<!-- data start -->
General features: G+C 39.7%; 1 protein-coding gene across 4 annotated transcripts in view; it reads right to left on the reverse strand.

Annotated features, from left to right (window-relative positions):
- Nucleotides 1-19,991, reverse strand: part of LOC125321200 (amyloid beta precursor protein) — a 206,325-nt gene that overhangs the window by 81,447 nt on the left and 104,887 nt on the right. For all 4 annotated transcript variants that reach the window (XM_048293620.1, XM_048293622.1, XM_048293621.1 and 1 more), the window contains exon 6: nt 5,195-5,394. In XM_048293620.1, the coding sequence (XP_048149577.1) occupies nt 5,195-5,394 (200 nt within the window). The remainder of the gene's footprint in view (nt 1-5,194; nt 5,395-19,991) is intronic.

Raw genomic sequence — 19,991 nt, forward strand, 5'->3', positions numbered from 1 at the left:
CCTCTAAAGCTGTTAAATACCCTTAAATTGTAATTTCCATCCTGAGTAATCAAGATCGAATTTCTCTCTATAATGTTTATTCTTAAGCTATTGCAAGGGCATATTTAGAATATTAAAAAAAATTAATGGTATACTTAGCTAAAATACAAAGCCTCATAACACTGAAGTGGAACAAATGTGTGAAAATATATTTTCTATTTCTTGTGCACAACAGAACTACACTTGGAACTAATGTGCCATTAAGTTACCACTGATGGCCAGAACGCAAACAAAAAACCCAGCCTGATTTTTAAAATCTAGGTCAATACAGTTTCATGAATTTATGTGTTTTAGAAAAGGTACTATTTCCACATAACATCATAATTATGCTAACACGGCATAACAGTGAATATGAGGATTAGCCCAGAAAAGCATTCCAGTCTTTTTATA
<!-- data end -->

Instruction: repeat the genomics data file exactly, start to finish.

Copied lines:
General features: G+C 39.7%; 1 protein-coding gene across 4 annotated transcripts in view; it reads right to left on the reverse strand.

Annotated features, from left to right (window-relative positions):
- Nucleotides 1-19,991, reverse strand: part of LOC125321200 (amyloid beta precursor protein) — a 206,325-nt gene that overhangs the window by 81,447 nt on the left and 104,887 nt on the right. For all 4 annotated transcript variants that reach the window (XM_048293620.1, XM_048293622.1, XM_048293621.1 and 1 more), the window contains exon 6: nt 5,195-5,394. In XM_048293620.1, the coding sequence (XP_048149577.1) occupies nt 5,195-5,394 (200 nt within the window). The remainder of the gene's footprint in view (nt 1-5,194; nt 5,395-19,991) is intronic.

Raw genomic sequence — 19,991 nt, forward strand, 5'->3', positions numbered from 1 at the left:
CCTCTAAAGCTGTTAAATACCCTTAAATTGTAATTTCCATCCTGAGTAATCAAGATCGAATTTCTCTCTATAATGTTTATTCTTAAGCTATTGCAAGGGCATATTTAGAATATTAAAAAAAATTAATGGTATACTTAGCTAAAATACAAAGCCTCATAACACTGAAGTGGAACAAATGTGTGAAAATATATTTTCTATTTCTTGTGCACAACAGAACTACACTTGGAACTAATGTGCCATTAAGTTACCACTGATGGCCAGAACGCAAACAAAAAACCCAGCCTGATTTTTAAAATCTAGGTCAATACAGTTTCATGAATTTATGTGTTTTAGAAAAGGTACTATTTCCACATAACATCATAATTATGCTAACACGGCATAACAGTGAATATGAGGATTAGCCCAGAAAAGCATTCCAGTCTTTTTATA